We have these peculiar notions of some sort of discreet borders between childhood and adulthood in terms of people’s perceptions and capacities.1 When it suits us, as adults, to think of children as endlessly resilient, then we declare that they’re resilient and they can cope with anything. And when it doesn’t suit us to think like that, we sort of focus on their fragility and their neediness, in the same way that when it suits us to somehow close our minds to just how kind of delicate their antennae are, and their radar for — particularly for trouble, we kind of inflict upon them stuff that they don’t — we don’t even realize that they’re taking onboard. I guess that I have always been interested in the way that kids can sort of smell trouble, like bad weather is coming. Kids who are used to violence, kids who are used to family dysfunction, they can feel it coming, and people who are habituated to it, might be imprinted in a way by it.2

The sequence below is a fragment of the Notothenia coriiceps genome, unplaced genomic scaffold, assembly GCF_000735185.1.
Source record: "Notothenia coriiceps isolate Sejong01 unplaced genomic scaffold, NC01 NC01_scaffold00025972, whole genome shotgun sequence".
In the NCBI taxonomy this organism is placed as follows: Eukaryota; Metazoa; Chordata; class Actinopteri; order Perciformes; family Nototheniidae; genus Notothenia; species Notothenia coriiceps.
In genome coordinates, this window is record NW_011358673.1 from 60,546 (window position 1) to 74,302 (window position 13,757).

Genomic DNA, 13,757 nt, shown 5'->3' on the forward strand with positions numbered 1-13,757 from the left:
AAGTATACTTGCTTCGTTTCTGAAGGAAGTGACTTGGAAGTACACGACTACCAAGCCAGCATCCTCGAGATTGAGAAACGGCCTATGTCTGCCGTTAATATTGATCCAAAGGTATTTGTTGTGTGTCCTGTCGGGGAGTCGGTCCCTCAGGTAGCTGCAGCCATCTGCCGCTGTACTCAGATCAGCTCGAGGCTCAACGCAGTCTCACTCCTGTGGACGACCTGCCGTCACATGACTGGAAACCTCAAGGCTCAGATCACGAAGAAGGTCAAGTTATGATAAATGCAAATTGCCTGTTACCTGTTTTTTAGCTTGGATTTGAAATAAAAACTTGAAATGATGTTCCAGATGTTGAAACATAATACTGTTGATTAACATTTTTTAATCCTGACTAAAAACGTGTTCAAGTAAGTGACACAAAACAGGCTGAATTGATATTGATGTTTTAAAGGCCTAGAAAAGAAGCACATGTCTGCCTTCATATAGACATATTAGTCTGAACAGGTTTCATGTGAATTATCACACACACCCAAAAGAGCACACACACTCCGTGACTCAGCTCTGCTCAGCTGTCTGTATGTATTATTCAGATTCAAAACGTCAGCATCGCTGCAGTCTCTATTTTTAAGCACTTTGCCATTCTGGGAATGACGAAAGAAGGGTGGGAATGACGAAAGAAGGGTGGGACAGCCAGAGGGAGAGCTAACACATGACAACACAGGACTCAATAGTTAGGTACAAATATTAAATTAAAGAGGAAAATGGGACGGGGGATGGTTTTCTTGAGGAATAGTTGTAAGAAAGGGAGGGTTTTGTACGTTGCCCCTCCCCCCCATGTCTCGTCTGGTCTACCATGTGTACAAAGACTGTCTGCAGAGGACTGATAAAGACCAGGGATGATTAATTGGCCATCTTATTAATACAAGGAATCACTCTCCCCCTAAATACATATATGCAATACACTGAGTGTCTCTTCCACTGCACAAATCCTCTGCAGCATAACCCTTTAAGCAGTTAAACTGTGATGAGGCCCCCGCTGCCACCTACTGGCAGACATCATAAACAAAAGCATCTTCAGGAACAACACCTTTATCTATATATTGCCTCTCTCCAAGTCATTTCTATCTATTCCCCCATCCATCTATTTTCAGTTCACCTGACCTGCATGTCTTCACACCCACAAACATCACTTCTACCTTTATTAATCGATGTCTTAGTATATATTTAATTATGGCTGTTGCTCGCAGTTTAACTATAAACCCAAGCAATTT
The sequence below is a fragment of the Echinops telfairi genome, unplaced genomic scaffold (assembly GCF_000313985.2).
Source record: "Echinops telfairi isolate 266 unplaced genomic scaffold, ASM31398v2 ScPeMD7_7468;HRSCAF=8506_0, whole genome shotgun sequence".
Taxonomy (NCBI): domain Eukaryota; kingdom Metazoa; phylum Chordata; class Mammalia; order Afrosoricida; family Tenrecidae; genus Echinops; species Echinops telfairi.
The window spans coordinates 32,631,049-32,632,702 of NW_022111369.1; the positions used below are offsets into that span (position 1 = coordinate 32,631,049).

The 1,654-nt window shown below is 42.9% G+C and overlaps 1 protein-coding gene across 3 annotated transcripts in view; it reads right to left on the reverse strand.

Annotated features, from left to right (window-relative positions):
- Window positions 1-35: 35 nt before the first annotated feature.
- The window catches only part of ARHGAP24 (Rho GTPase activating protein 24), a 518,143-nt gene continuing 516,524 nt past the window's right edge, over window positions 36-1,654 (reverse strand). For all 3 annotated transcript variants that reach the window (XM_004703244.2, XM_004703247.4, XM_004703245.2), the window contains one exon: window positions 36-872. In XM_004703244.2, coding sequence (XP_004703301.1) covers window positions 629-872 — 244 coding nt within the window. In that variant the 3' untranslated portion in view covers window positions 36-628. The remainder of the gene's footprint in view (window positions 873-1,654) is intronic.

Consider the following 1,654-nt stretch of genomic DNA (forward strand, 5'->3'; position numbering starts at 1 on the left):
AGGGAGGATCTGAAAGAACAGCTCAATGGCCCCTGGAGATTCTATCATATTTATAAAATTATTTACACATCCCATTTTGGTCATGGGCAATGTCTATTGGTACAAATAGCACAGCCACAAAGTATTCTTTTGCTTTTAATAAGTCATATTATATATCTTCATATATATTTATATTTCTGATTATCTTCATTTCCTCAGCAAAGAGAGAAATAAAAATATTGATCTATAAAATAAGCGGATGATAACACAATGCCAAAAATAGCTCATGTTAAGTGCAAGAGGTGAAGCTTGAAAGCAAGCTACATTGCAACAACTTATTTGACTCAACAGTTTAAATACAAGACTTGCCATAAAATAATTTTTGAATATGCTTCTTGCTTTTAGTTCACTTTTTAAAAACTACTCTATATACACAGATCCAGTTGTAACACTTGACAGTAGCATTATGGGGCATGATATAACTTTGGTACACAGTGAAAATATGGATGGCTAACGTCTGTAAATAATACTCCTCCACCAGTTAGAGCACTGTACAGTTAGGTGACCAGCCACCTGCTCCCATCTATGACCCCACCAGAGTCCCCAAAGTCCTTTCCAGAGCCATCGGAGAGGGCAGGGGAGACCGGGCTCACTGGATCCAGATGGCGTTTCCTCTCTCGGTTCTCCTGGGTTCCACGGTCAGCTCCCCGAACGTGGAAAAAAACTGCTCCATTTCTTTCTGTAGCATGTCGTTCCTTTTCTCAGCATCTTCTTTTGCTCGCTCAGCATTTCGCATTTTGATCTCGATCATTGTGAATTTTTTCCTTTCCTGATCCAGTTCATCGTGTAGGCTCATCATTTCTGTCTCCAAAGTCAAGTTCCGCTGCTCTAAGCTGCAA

So, having come from a functional, safe, loving, nurturing family and home, I guess I was — because my father was a cop, I was sort of conscious that my life was not the default setting of all kids.3 I guess I became at a certain point sort of aware and perhaps even hyper aware of the predicament that other people were in. And I guess I was always curious about the way they coped and didn’t cope with that.